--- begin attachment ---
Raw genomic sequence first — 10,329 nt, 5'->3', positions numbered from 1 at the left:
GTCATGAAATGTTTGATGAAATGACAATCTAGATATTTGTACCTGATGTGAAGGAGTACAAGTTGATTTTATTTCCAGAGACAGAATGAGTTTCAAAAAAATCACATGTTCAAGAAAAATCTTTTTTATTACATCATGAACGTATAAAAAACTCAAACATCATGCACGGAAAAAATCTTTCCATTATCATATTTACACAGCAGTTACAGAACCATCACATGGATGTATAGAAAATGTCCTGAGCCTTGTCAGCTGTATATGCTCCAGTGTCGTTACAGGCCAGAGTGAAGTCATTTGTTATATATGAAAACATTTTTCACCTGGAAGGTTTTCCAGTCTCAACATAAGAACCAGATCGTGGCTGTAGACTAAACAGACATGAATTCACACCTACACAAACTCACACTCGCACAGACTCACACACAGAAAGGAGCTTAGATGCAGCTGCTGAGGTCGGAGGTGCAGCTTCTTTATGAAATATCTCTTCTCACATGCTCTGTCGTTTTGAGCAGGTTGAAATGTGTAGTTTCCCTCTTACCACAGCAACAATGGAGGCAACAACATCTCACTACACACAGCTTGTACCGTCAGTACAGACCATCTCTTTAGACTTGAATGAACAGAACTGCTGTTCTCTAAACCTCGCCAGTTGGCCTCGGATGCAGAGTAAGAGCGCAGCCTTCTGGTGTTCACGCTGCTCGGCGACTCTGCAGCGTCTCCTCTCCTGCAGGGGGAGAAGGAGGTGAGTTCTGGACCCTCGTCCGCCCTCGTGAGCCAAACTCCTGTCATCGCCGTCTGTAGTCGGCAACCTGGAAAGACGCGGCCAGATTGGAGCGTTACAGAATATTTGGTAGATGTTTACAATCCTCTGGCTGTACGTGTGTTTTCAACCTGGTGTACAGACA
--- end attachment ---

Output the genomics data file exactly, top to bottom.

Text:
Raw genomic sequence first — 10,329 nt, 5'->3', positions numbered from 1 at the left:
GTCATGAAATGTTTGATGAAATGACAATCTAGATATTTGTACCTGATGTGAAGGAGTACAAGTTGATTTTATTTCCAGAGACAGAATGAGTTTCAAAAAAATCACATGTTCAAGAAAAATCTTTTTTATTACATCATGAACGTATAAAAAACTCAAACATCATGCACGGAAAAAATCTTTCCATTATCATATTTACACAGCAGTTACAGAACCATCACATGGATGTATAGAAAATGTCCTGAGCCTTGTCAGCTGTATATGCTCCAGTGTCGTTACAGGCCAGAGTGAAGTCATTTGTTATATATGAAAACATTTTTCACCTGGAAGGTTTTCCAGTCTCAACATAAGAACCAGATCGTGGCTGTAGACTAAACAGACATGAATTCACACCTACACAAACTCACACTCGCACAGACTCACACACAGAAAGGAGCTTAGATGCAGCTGCTGAGGTCGGAGGTGCAGCTTCTTTATGAAATATCTCTTCTCACATGCTCTGTCGTTTTGAGCAGGTTGAAATGTGTAGTTTCCCTCTTACCACAGCAACAATGGAGGCAACAACATCTCACTACACACAGCTTGTACCGTCAGTACAGACCATCTCTTTAGACTTGAATGAACAGAACTGCTGTTCTCTAAACCTCGCCAGTTGGCCTCGGATGCAGAGTAAGAGCGCAGCCTTCTGGTGTTCACGCTGCTCGGCGACTCTGCAGCGTCTCCTCTCCTGCAGGGGGAGAAGGAGGTGAGTTCTGGACCCTCGTCCGCCCTCGTGAGCCAAACTCCTGTCATCGCCGTCTGTAGTCGGCAACCTGGAAAGACGCGGCCAGATTGGAGCGTTACAGAATATTTGGTAGATGTTTACAATCCTCTGGCTGTACGTGTGTTTTCAACCTGGTGTACAGACA